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Birding Along the Manohara River

A smoky dawn over the Manohara

Late March always brings its own share of spring migrants in the Kathmandu valley, so Uvin, Arend, Rajendra, and I decided to meet at the Manohara river and see what we could find. Migration has seemed a bit slower than usual, and it might be tied up with the smokey air here: for almost a week now, fires have been burning in the dry coniferous forests of west Nepal, and the smoke is covering much of the country like a blanket. Add Kathmandu’s unusually foul late-winter air pollution into the mix, some smog drifting up from India, and the hills around the valley to contain it all, and you’ve got a nice little pocket of polluted air that has been ranking as hazardous for several days now. It seems to have impacted the movements of migrating birds and the arrival of spring visitors.

I reached the river faster than expected, because the bus I was on was racing with another bus of the same route (we won). Here’s a forty-five second clip of some of the action:

Soon Uvin, Arend, and Rajendra had arrived. As we were discussing our plans for the day, Rajendra pointed out a falcon flying by swiftly, low over the fields. We all looked at it just in time – in a few more seconds it was lost in the distance – but we had seen enough to decide it was a Red-necked Falcon, most likely the bird that had been hanging out in this area several months ago. It was an interesting sighting, and it made us wonder what the falcon’s plans were for the year. It had not been sighted in several months, and we had assumed it was back in the lowlands.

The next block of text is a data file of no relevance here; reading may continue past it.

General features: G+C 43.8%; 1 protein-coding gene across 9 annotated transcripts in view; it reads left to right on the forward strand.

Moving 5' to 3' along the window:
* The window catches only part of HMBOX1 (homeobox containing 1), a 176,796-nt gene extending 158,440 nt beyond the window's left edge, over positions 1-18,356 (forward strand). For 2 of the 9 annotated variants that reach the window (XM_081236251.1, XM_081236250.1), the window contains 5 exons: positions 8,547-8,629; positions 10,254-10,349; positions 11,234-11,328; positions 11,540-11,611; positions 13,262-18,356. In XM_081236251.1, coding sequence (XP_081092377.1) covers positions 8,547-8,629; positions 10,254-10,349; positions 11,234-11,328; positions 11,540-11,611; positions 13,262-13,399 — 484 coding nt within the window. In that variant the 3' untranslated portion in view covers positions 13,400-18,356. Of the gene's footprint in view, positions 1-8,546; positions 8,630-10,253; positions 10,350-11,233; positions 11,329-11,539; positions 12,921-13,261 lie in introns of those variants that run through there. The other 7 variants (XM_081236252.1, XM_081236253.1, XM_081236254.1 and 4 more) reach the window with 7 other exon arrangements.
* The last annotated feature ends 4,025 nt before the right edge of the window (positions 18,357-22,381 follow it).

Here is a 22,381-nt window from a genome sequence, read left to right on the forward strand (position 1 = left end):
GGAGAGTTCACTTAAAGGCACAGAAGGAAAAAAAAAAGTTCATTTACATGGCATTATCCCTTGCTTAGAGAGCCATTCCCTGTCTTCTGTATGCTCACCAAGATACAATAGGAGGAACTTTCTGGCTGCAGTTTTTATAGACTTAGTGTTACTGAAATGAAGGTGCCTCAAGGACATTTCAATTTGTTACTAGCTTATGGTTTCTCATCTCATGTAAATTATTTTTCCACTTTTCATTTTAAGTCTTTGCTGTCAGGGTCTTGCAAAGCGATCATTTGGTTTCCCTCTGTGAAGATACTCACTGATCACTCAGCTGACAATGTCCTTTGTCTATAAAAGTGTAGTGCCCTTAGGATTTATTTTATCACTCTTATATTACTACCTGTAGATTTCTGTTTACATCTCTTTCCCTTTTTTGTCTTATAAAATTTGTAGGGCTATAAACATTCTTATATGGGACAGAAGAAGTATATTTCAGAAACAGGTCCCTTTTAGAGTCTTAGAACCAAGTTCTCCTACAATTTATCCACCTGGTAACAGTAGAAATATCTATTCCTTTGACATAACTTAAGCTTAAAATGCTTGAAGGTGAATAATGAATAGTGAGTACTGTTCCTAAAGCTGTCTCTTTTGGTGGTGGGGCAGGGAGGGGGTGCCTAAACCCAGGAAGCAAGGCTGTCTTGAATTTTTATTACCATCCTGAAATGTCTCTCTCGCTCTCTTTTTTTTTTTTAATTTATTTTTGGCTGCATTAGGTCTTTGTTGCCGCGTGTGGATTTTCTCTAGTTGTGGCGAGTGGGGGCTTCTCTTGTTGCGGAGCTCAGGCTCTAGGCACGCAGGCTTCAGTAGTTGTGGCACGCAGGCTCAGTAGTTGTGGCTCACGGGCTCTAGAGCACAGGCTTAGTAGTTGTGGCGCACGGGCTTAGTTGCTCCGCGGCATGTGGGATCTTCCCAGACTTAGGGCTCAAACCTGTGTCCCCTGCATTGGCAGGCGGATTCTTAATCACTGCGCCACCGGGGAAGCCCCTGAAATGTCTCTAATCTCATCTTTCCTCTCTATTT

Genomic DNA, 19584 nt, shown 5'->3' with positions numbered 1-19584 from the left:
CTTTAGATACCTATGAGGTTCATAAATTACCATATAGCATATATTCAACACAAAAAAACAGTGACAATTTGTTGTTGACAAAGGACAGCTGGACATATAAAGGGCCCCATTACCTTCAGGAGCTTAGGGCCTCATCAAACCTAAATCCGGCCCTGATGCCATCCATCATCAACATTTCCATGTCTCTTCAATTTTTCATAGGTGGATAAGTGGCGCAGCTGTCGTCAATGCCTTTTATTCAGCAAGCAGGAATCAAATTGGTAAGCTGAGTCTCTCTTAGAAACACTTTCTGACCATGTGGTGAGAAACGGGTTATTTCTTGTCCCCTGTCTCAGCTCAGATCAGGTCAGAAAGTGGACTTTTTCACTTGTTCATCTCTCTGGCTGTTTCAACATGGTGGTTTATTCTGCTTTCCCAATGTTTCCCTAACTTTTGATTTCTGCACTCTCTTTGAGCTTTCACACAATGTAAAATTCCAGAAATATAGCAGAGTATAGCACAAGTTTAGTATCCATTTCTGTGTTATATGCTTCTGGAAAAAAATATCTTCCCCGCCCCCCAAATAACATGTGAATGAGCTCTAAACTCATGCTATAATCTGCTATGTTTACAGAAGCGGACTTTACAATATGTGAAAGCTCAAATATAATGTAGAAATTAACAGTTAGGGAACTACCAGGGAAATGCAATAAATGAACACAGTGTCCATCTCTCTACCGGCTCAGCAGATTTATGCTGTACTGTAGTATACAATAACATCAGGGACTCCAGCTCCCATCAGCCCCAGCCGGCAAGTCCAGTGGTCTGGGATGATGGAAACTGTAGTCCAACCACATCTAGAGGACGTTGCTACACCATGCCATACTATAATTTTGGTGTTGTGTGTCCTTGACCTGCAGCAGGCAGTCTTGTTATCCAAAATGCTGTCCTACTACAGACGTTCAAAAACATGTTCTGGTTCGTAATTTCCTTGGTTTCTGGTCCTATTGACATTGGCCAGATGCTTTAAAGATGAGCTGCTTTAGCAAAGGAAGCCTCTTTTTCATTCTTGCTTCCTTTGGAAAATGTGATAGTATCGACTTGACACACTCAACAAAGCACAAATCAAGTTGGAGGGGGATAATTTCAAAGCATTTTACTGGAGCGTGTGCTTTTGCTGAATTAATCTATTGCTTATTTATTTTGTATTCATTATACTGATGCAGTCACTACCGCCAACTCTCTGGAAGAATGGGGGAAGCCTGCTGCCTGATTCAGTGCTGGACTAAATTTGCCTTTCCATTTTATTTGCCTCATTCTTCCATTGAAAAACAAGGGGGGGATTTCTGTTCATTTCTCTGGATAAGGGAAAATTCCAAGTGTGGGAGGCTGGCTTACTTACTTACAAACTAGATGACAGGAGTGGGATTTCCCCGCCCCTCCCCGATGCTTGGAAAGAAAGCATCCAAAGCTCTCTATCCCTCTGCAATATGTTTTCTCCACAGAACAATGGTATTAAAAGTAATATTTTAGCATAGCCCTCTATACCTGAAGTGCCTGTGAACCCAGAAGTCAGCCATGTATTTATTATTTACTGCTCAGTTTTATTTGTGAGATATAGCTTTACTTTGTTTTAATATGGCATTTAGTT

We started towards the main birding area, ticking Siberian Stonechat, Pied Bushchat, Little Ringed-Plover, Common Sandpiper, Green Sandpiper, White Wagtail, and Rosy Pipit. The Rosy Pipits seemed to be everywhere, foraging in the fields, although they were shy and were not easily approached. Their namesake, the rosy tinge on their underparts which comes in the breeding season, was now quite visible on most of them.

Rosy Pipit

Another small, gray-backed raptor glided by, landing in a distant tree. Instantly several drongos started mobbing it. Our views were not satisfactory, so Arend and I walked across the fields to the tree. We had been hoping it was the Red-necked Falcon from earlier, but it turned out to be just a male Shikra.

Over the next hour we saw nothing abnormal, and added Asian Koel, Eurasian Kestrel, Red Avadavat, Red-wattled Lapwing, White-browed Wagtail, Eurasian Collared-Dove, and Dusky Warbler to our checklist. Once we came upon several Bluethroats foraging in a field and giving occasional chuck notes, but I wasn’t able to get any good photos of them. Too bad, because in another week or so they’ll be back in the Russian tundra.

Paddyfield Pipit

Later, as we were walking back toward the road, a Eurasian Wryneck suddenly flew out and perched on a stick in front of us. It stayed there for almost ten seconds as we snapped away, and then it flew off behind some brush and we couldn’t relocate it. Wrynecks and their cryptic feather patterns never fail to interest me.

Eurasian Wryneck

We stopped for twenty minutes at a tea shop for a snack, and then we headed for the north side of the river to explore the birds there. There were more wagtails and plovers, three Temminck’s Stints, and a group of Gray-throated Martins skimming the water. Moving from the others a moment, I spotted a wagtail land in front of me and stay for several seconds before flying off. It was clearly either an Eastern Yellow Wagtail or a Western Yellow Wagtail, both which were a good find in the Kathmandu valley (later we found it again and confirmed it was a Western Yellow).

Western Yellow Wagtail

It was approaching 11:00 AM, and as Arend and Rajendra had to leave, Uvin and I decided to drive forty minutes up the road to another portion of the Manohara river around Sankhu. Normally an excellent spot for lowland birds such as Woolly-necked Stork, Yellow-footed Green-Pigeon, and Common Kingfisher, Sankhu proved to be a bit slow, mostly due to the time of day. There were no green-pigeons, but we found a Brown Shrike and four Common Chiffchaffs on their way to Siberia. Because Uvin had work and I had a two-hour trip home, we decided to leave it at that.

Common Chiffchaff


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